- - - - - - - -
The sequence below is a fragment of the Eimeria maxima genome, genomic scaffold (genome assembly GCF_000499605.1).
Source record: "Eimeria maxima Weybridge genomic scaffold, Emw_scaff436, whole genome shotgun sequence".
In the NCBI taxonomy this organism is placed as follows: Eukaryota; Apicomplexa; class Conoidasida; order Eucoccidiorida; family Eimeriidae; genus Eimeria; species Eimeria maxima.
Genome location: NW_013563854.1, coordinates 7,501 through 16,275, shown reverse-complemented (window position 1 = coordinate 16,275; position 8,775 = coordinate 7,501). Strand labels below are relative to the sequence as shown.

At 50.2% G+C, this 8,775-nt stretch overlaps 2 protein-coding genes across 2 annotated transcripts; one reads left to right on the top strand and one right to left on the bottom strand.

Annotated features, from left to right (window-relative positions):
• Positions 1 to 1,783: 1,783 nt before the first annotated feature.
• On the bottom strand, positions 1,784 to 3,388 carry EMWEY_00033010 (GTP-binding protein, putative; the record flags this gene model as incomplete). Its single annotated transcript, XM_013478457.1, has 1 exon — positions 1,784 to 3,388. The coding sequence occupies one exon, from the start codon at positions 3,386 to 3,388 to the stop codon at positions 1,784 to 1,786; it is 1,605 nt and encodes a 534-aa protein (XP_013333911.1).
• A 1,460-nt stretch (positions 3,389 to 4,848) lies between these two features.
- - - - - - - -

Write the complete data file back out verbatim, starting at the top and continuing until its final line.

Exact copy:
The sequence below is a fragment of the Eimeria maxima genome, genomic scaffold (genome assembly GCF_000499605.1).
Source record: "Eimeria maxima Weybridge genomic scaffold, Emw_scaff436, whole genome shotgun sequence".
In the NCBI taxonomy this organism is placed as follows: Eukaryota; Apicomplexa; class Conoidasida; order Eucoccidiorida; family Eimeriidae; genus Eimeria; species Eimeria maxima.
Genome location: NW_013563854.1, coordinates 7,501 through 16,275, shown reverse-complemented (window position 1 = coordinate 16,275; position 8,775 = coordinate 7,501). Strand labels below are relative to the sequence as shown.

At 50.2% G+C, this 8,775-nt stretch overlaps 2 protein-coding genes across 2 annotated transcripts; one reads left to right on the top strand and one right to left on the bottom strand.

Annotated features, from left to right (window-relative positions):
• Positions 1 to 1,783: 1,783 nt before the first annotated feature.
• On the bottom strand, positions 1,784 to 3,388 carry EMWEY_00033010 (GTP-binding protein, putative; the record flags this gene model as incomplete). Its single annotated transcript, XM_013478457.1, has 1 exon — positions 1,784 to 3,388. The coding sequence occupies one exon, from the start codon at positions 3,386 to 3,388 to the stop codon at positions 1,784 to 1,786; it is 1,605 nt and encodes a 534-aa protein (XP_013333911.1).
• A 1,460-nt stretch (positions 3,389 to 4,848) lies between these two features.